Application Deploy to Kubernetes with Argo CD and K3d


  • Argo CD is a solution that allows us to keep track of the status of apps running on a Kubernetes cluster. This is accomplished by specifying the state as YAML-based configurations within a GitHub repository. It monitors running programs in real-time and compares the actual, live state to the desired target state.
  • It supports webhook alerts from GitHub, GitLab, and Bitbucket and can handle a variety of Kubernetes manifests, including Jsonnet, Kustomize applications, Helm charts, and YAML/JSON files.
  • In this post, We’ll learn how to utilize Argo CD to synchronize and deploy an application from a GitHub repository


  1. Have a k3d (or any Kubernetes engine of your choice) cluster up with at least one worker node up. Look here for more info
  2. Knowledge of Kubernetes commands.
  3. Have argo installed locally using brew install argocd .

STEP 1 — Basic Kubernetes Setup

Validate if you have a cluster up with kubectl get nodes. This should return nodes with Ready status.

kubectl get nodes

STEP 2 — Setup Argo CD namespace & installation of scripts

Create argocd namespace in the cluster & run the Argo CD script

kubectl create namespace argocd

Now, run Argo CD install script

kubectl apply -n argocd -f

See if all Kubernetes pods are up with

kubectl get pods -n argocd

STEP 3 — Accessing Argo CD UI

Argo UI by default will run on port 80. To access it on port 8090 or any other alternative port on the local machine, run the following command

kubectl port-forward -n argocd svc/argocd-server 8080:443

Open localhost:8080 on the web browser to view Argo CD UI

The username here will beadmin . To get the password run the following command,

kubectl -n argocd get secret argocd-initial-admin-secret -o jsonpath=”{.data.password}” | base64 -d; echo

Also, log in to Argo CD via command line to deploy through the command line with the command

argocd login

STEP 4 — Deploying Example application to Argo CD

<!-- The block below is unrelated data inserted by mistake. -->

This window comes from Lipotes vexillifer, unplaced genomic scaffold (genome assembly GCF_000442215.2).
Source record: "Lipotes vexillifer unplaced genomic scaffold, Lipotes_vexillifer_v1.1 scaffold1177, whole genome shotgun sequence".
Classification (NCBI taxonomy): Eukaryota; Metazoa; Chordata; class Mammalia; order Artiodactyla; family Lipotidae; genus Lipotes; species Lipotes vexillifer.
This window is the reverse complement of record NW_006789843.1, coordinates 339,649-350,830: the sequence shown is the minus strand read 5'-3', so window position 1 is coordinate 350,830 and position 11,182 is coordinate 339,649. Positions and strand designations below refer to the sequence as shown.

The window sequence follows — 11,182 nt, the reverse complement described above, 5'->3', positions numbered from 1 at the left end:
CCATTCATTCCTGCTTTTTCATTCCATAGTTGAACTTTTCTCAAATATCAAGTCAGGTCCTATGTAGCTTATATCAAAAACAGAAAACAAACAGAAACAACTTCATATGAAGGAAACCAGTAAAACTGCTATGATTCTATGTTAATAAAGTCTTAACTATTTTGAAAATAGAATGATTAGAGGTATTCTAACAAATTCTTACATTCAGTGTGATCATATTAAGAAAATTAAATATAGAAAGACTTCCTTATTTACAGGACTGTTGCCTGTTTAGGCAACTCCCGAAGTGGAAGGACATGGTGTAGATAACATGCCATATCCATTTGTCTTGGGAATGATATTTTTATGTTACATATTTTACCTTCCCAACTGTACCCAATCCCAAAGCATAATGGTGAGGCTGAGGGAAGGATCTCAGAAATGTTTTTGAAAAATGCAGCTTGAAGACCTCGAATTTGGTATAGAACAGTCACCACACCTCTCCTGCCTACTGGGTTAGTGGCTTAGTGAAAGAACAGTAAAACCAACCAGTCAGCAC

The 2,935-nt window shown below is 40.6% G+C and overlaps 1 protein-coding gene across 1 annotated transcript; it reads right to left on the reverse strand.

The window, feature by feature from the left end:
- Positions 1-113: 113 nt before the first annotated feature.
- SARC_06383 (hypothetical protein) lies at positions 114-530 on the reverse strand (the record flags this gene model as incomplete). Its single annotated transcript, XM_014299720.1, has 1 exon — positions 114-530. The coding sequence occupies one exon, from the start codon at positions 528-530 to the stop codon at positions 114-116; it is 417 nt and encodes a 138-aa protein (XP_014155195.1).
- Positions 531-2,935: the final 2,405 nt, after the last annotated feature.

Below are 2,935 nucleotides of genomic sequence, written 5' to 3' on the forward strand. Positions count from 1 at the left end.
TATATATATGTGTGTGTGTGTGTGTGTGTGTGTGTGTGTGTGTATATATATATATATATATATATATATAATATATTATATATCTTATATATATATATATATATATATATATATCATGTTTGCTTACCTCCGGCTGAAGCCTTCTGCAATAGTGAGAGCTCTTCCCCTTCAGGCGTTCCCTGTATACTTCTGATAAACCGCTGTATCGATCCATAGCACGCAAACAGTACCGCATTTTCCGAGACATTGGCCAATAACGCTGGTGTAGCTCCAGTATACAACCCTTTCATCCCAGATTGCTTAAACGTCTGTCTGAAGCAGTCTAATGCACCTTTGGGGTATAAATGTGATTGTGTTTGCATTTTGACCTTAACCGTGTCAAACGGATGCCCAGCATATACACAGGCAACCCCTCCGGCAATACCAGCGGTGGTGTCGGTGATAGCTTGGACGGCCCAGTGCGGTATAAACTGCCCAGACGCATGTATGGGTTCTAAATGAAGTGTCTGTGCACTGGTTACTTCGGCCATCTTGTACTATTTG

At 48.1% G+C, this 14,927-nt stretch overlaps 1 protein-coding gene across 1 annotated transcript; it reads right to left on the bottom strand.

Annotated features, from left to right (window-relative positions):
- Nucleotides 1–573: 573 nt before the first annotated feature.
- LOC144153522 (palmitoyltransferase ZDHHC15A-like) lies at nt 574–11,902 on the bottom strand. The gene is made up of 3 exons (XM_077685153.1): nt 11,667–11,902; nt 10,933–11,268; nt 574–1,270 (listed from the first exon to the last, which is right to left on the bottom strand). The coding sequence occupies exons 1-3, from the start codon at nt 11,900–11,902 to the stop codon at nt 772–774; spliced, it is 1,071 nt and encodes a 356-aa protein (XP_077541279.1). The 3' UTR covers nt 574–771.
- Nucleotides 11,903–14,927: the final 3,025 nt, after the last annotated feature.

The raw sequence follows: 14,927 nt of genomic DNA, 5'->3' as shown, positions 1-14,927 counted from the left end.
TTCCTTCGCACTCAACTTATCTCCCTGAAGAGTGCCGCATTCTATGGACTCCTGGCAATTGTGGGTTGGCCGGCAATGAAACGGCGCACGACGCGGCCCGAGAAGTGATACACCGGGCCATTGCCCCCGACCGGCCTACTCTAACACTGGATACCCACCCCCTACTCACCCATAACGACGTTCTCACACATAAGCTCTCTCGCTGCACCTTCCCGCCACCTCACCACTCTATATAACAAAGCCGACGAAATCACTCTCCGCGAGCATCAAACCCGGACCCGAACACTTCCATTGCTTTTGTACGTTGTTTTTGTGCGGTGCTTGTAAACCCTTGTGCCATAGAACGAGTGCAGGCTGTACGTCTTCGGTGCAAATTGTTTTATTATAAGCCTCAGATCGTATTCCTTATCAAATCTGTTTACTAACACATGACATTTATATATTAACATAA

Now we will deploy an example application that is maintained by Argo CD to test the functionality.

To create an app we run the following command specifying the example repo and passing the default destination and namespace.

argocd app create guestbook --repo --path guestbook --dest-server https://kubernetes.default.svc --dest-namespace default

we can check the status of the guestbook application

argocd app get helm-guestbook

It will show that the status is OutOfSync which is normal. It means the application has not yet been deployed.

To sync(deploy) the application, we run

argocd app sync guestbook

Now if go to our Argo CD UI, we see helm-guestbook as one of our applications.

To view the guestbook application running you do the following

Get pod name by running

kubectl get pods

Then use the output to port-forward the pod.

kubectl port-forward helm-guestbook-d9cdf5d87-2gd9n 9090:80

You can now access the guestbook application at localhost:9090

What if you have multiple apps?

If you have multiple apps you can use the idea of “app of apps” to enable controlling apps at a higher level. Argo CD can sync each application into Kubernetes repeatedly by going through a hierarchy of directories containing independent apps. We need to configure the Argo CD helm chart file where we can set recurse: true to recurse directory.


In this blog, we saw the basic setup, installation & deployment of Argo CD on Kubernetes using k3d. Hope this will help you in understanding Argo CD. For more in-depth, you can refer to the official documentation.

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